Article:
As we passed our nine year mark for living in Homer recently, it made me ponder what it takes for someone to live here happily. My husband has been hiring teachers from the Lower 48, and while some people are determined to live in Alaska, there are plenty that are ambivalent, with good reason. It is no small enterprise to move here, particularly if you have a family and plan to set up a household. Often it is one person's dream to live here, and the other doesn't want to live so far away from family. Each community in Alaska has its own unique challenges when moving in, so I speak here only of the Homer area--my slice of life.
How to get here? Barge your things up, hire a moving company to move your things, sell everything and start fresh here, or drive a U-Haul up yourself? The logistics of coordinating a move are no small feat. Often one person drives the stuff up while the others fly. Often someone comes first and gets things set up and then the rest of the family comes later.
Finding an acceptable place to live becomes a challenge as well. As we discovered when we were looking at buying or renting 9 years ago, houses do not necessarily have plumbing, running water, electricity or even a road or driveway to them. People live in dry shacks (no water), in metal barge crates, in tents, in yurts and more. Housesitting gigs are cushy and coveted, but only work for part of the year, usually the winter. We've been trying to help one new teacher and his family of 5 with 2 dogs find housing for 2 months. Their hope is to find something for less than $1700/month. I gasped when I heard that--who can afford that much? But then, if you want to live here, you make houseing a priority and other things get paid for if possible, and one patches together multiple jobs and summer jobs (for teachers) and PFD's and whatever possible. We paid $1000/month for a 3-bedroom home 25 miles out East End Road and we thought that was a lot of money 9 years ago!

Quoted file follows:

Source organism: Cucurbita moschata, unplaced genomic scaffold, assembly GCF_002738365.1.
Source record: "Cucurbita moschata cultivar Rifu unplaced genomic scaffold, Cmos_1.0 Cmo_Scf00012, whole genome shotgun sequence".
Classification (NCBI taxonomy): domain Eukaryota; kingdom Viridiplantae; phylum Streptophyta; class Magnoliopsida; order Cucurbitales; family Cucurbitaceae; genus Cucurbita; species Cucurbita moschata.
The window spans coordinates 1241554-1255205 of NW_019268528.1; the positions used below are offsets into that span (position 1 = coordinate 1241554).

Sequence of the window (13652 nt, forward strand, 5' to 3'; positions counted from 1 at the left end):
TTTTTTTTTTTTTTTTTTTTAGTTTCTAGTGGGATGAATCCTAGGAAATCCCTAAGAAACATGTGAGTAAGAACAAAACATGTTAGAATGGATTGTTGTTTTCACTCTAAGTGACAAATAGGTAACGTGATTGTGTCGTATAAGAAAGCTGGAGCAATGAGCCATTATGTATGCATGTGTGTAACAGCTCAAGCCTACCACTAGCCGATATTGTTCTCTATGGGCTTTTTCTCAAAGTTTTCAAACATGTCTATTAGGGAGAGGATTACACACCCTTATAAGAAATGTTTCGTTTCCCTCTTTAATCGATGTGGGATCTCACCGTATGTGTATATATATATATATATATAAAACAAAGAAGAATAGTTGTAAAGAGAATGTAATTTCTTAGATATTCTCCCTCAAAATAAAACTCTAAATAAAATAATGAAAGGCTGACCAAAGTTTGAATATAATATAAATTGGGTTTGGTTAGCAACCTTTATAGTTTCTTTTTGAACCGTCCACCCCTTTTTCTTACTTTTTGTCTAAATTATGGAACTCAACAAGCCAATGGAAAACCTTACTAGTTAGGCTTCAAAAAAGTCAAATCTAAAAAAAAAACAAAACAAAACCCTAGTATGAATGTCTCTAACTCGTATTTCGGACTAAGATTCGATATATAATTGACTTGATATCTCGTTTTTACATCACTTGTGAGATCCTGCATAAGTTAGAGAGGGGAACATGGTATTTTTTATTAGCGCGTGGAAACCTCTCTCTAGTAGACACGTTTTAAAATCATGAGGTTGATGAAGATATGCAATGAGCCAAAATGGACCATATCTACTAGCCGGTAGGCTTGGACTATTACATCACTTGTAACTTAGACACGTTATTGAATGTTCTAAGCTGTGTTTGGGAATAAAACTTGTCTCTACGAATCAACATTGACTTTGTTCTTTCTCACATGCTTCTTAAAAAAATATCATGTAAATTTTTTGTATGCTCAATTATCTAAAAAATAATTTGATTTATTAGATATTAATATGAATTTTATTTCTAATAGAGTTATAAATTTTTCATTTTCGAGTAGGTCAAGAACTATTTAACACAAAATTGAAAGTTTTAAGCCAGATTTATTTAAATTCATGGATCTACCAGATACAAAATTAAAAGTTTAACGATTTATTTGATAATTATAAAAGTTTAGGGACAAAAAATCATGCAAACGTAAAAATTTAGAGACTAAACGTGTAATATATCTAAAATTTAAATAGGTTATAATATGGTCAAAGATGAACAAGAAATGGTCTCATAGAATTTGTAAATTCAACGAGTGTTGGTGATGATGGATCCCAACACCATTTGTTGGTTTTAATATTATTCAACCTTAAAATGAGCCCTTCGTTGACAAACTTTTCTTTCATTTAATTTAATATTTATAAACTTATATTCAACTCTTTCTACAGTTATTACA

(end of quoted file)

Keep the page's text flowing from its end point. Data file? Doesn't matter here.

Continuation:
Housing aside, I hear electric rates are some of the highest in the country in Homer. And if you live on 'the bench' or in one of the areas that does not have good quality well water, you have a cistern and pay 6 1/2 cents per gallon to have city water delivered. Groceries are more expensive here too compared to in the cities (Soldotna, Anchorage...). Overall the cost of living in Homer can be challenging, so one needs to be quite motivated to live here to be willing to pay the premium of the incredible natural beauty we are surround by.
Travel costs get factored in as well. Soldotna is 1 1/2 hours away. Anchorage is 4 1/2 hours up the road. If you buy a new car and it needs work done by a dealer, even if the repair is free, the cost of gas, food and lodging (or a plane ticket home while the work is done if it will take awhile) must be figured in. We did a trip to Anchorage last week just to shop, as choices are limited in Homer if you can find what you want. Some things just cannot be bought here. One must not mind long road trips if one lives in Homer and opts to go up the road for supplies.